Book Review: The War of Jenkins' Ear: The Forgotten Struggle for North and South America: 1739-1742


by Robert Gaudi, Robert

New York: Pegasus Books, 2021. Pp. xx, 364. Illus., maps, biblio., index. $29.95. ISBN: 1639362967

A New Account of a Forgotten War in the Age of Sail

In 1731 British sea captain Robert Jenkins was caught smuggling in the Caribbean by the Spanish coast guard, and had an ear lopped off by a Spanish officer. British public opinion over the incident festered for several years, while tensions between Britain and Spain grew over other issues, notably access to trade – notably in slaves – to Spain’s colonial empire. In 1739 war was declared against Spain. Surprisingly, “The War of Jenkins Ear” turned out badly for Britain, the Spanish Navy proved quite capable, and the expedition ran into problems with tropical disease. The fighting petered out in 1742, as the conflict became subsumed in the War of the Austrian Succession (1740-1748).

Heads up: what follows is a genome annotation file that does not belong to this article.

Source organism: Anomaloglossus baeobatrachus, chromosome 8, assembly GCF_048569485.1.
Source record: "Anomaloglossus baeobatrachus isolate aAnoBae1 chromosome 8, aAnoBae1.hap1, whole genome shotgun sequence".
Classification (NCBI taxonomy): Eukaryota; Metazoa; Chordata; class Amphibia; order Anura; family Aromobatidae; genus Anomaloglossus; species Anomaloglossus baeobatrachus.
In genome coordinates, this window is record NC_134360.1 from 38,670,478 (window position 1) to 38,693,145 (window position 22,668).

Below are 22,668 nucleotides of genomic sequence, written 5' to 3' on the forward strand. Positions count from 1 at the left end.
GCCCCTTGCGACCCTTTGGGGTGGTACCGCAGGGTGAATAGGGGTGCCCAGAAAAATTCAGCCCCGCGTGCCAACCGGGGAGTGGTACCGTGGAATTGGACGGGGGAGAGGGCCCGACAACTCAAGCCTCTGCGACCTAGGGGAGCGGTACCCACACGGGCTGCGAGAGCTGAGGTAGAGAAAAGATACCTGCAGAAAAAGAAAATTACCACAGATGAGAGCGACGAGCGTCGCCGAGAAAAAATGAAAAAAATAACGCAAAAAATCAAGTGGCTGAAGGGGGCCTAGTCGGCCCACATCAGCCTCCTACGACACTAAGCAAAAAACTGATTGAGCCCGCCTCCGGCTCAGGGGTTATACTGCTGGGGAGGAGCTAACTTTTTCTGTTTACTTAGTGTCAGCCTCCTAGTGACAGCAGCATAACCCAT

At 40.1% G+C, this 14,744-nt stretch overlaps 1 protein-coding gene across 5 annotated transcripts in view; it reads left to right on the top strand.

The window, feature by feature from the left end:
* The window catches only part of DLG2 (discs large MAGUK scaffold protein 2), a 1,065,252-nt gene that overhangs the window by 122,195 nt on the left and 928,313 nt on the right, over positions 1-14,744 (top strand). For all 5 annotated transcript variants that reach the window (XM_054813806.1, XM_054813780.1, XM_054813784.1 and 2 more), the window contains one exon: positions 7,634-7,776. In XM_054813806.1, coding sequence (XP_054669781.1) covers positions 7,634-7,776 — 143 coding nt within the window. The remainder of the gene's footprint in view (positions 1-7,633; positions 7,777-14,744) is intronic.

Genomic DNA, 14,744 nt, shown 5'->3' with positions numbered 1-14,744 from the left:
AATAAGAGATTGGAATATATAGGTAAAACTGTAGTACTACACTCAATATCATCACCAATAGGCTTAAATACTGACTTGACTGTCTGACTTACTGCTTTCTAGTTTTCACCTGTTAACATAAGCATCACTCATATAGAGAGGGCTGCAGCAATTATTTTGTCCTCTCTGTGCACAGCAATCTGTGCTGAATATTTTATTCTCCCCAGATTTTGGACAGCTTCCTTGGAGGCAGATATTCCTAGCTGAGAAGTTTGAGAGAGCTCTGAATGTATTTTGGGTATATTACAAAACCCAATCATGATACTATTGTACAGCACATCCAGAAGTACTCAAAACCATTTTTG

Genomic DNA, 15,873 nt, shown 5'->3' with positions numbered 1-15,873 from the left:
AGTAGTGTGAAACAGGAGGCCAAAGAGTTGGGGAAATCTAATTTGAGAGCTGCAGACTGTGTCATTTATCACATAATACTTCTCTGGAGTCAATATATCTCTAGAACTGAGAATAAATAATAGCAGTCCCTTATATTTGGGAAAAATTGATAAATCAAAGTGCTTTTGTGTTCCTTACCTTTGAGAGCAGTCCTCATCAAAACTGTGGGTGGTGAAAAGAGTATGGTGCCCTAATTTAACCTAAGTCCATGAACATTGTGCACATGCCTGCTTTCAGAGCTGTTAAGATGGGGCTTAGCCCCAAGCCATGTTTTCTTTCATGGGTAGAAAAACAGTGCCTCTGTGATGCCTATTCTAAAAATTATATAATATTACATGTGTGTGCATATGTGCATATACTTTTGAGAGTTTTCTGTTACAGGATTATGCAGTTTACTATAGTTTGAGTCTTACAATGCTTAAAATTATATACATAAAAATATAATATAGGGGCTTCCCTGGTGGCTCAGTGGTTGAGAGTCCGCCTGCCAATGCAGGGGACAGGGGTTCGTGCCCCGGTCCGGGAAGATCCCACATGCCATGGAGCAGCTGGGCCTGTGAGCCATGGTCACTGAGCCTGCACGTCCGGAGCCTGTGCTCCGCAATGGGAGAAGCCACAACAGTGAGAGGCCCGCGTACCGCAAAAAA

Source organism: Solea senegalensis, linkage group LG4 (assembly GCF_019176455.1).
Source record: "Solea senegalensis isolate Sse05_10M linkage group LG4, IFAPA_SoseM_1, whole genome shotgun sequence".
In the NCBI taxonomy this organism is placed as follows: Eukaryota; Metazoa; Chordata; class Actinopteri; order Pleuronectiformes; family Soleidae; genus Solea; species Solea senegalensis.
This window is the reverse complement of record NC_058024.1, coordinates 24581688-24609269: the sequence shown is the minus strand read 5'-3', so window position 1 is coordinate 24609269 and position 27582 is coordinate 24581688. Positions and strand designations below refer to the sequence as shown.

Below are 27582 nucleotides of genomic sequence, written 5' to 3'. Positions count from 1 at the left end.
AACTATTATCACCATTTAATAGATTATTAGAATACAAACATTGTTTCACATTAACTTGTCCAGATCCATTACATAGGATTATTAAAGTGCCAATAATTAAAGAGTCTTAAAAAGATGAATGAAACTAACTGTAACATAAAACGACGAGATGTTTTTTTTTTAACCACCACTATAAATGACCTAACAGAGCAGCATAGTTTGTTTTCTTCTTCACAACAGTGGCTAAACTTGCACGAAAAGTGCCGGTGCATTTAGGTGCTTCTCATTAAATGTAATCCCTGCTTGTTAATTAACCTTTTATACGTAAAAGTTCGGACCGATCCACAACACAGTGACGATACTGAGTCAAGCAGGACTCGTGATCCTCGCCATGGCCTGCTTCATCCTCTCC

Interest in this now virtually forgotten war has recently received fresh attention.

Journalist and historian Gaudi has produced the first comprehensive account of the war in English in several decades. He opens with a look at Anglo-Spanish relations, including the importance of the slave trade in bringing the war about, as the English sought access to Spanish colonies for their slave ships.

Unlike older accounts of the war in English, Gaudi not only covers British expeditions into the Caribbean, with the successful capture of Porto Bello and a disastrous failure at Cartagena in Venezuela, but also on a world-wide scale, as there was fighting in Florida and Georgia, a siege of Gibraltar, and even a British effort to interrupt Spanish commerce in the Pacific, which ended in a circumnavigation.

In telling this tale, Gaudi offers us looks at some of the leading characters; Prime Minister Walpole, Admirals Vernon and Anson, the Oglethorpes of Georgia, and, on the Spanish side the excellent sea dog Blas de Lezo. Although Gaudi does tell us more about the Spanish side of the war, his treatment is still rather concentrated on the English side of the story. Nevertheless, The War of Jenkins’ Ear is a very good modern account of a long overlooked conflict, marred by a lack of references.




Note: The War of Jenkins' Ear is also available in several e-editions.


StrategyPage reviews are published in cooperation with The New York Military Affairs Symposium

Reviewer: A.A. Nofi   

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